As a result, he doesn’t indulge in specific goals either. He points out that in situations where you set specific goals, such as statistical highs or award candidacy, you’re placing “undue pressure” on a situation that you don’t control.
“If I was (Russell Westbrook), for example,” he elaborated. “And I knew that I was going to get every single possession I ever want, then I could go out and say, ‘I’m going to be the MVP this year.’ Why not? It’s under my control. Barring an injury, as long as I stay healthy, I’m going to have 100 possessions a game and so it’s on me to make the right decision. But that’s not my role.
“But with OKC for example, we can go back to last year. “It didn’t matter how hot Raymond Felton got, he was coming out. It just f**king is what it is,” he said, with a laugh. “Like, ‘Cool, you played your minutes, bet, Russ, come in,’ and (Russ) would get his 100 possessions. That’s the way it works.”
Being a Most Improved Player finalist last year just happened. It wasn’t on Dinwiddie’s mind until he was up there with Victor Oladipo, the subsequent winner, and Clint Capela, at the end.
So what makes that different? The Nets run on a different track. With Brooklyn, there’s a lot more uncertainty: Who starts, who finishes, who gets the high volume of possessions, what’s the rotation?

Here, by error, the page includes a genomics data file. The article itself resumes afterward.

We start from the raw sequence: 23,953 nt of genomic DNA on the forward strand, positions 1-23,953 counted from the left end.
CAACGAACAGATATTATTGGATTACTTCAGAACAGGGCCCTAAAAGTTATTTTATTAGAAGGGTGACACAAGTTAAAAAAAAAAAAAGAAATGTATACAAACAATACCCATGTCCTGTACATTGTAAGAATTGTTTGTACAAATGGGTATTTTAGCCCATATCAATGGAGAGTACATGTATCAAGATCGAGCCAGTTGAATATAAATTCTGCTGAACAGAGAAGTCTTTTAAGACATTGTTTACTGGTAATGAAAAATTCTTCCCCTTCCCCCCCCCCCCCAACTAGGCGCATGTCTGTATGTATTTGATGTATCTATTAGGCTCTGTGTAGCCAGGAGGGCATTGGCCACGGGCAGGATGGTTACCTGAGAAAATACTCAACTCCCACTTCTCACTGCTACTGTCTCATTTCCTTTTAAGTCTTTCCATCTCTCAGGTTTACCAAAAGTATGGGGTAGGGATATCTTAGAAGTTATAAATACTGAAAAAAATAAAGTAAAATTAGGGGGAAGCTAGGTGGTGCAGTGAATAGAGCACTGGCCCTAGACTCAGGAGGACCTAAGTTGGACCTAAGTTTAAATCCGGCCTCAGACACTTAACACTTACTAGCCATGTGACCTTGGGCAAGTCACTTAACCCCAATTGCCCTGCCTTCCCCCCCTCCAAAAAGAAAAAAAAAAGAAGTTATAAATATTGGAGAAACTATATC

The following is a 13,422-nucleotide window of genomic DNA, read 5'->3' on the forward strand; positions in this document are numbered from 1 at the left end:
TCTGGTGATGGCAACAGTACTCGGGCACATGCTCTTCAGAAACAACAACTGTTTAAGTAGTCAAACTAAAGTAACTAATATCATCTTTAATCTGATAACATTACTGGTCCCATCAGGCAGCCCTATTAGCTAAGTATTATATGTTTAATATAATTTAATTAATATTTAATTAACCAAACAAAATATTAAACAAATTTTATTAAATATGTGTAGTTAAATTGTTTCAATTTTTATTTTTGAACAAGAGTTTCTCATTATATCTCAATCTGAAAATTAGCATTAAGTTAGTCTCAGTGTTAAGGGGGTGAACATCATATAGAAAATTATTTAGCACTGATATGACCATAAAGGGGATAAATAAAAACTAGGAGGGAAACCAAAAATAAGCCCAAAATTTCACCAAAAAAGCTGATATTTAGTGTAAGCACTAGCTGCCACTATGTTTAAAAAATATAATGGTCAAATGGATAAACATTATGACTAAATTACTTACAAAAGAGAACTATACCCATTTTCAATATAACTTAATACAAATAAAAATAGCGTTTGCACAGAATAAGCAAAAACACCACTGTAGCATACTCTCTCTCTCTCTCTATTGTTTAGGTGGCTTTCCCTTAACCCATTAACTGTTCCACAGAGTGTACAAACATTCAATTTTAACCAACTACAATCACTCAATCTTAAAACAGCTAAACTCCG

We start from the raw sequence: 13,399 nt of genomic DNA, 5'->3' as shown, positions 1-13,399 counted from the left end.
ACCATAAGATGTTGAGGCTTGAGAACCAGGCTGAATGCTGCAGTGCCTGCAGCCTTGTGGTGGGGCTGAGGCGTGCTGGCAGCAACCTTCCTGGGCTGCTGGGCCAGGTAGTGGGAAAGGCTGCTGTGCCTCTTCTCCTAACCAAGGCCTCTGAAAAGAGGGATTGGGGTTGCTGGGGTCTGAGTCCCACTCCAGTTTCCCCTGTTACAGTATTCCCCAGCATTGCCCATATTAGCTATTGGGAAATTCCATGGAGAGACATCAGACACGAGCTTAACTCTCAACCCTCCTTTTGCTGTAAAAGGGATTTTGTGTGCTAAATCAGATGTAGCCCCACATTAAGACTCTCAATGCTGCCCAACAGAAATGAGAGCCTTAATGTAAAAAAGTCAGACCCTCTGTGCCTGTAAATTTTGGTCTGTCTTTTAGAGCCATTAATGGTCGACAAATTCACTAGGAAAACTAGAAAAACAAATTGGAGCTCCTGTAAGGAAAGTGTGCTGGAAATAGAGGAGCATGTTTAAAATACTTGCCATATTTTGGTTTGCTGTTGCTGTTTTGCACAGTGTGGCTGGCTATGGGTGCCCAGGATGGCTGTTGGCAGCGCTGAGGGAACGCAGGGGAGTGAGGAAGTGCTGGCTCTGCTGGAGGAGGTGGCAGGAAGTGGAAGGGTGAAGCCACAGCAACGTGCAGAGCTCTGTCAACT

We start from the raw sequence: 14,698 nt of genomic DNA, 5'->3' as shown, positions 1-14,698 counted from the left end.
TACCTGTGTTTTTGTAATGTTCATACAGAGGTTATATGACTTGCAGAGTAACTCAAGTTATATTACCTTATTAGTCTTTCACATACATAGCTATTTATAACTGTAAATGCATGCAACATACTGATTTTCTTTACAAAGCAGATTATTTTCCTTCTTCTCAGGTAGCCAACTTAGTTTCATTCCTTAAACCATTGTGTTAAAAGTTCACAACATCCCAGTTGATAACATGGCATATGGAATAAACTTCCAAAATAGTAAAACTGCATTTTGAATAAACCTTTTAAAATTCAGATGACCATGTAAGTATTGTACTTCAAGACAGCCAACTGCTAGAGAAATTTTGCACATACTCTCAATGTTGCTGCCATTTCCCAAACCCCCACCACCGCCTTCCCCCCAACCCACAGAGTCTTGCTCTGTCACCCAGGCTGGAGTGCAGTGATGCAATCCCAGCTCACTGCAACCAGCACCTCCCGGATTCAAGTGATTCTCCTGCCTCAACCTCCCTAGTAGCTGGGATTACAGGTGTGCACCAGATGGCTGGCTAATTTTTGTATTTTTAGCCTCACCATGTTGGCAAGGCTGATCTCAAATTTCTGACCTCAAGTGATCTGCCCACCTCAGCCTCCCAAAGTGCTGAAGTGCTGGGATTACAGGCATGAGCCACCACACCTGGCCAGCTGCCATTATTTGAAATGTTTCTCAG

Brooklyn is in a constant state of flow, of feel, whereas other NBA squads have more of an upfront identity, as is the case with the Thunder, even as Paul George – and previously, Carmelo Anthony – stand beside Westbrook.
As a result, Dinwiddie feels that Most Improved Player, or even Sixth Man of the Year, is out of his control. So, it’s not even a thought.
“When you’re in a situation (like OKC), you can control it, but when game by game it shifts around where everybody’s trying to figure roles out, figure out positioning and (what it’s going to be every night). With all that movement, you won’t be able to focus on the individual aspects of it. And if you do focus on the individual aspects of it, you’re going to be end up in a situation where you’re pressing and getting upset. That takes the focus away from what it needs to be,” he said, providing context.
“If one night I have 20 possessions and get 20 points, and then the next night I have 10 possessions but only eight or 10 points, then I’m thinking, ‘Damn, I want to average 20, now I’ve got to get 30 so I can get my average back to 20, you’re going to be pressing all season. Not only would I have to control my possessions, I’d have to control (Kenny Atkinson’s) rotations, I’d have to control everybody else’s performances, the defense … that’s way too much stuff out of my control that I can’t change.”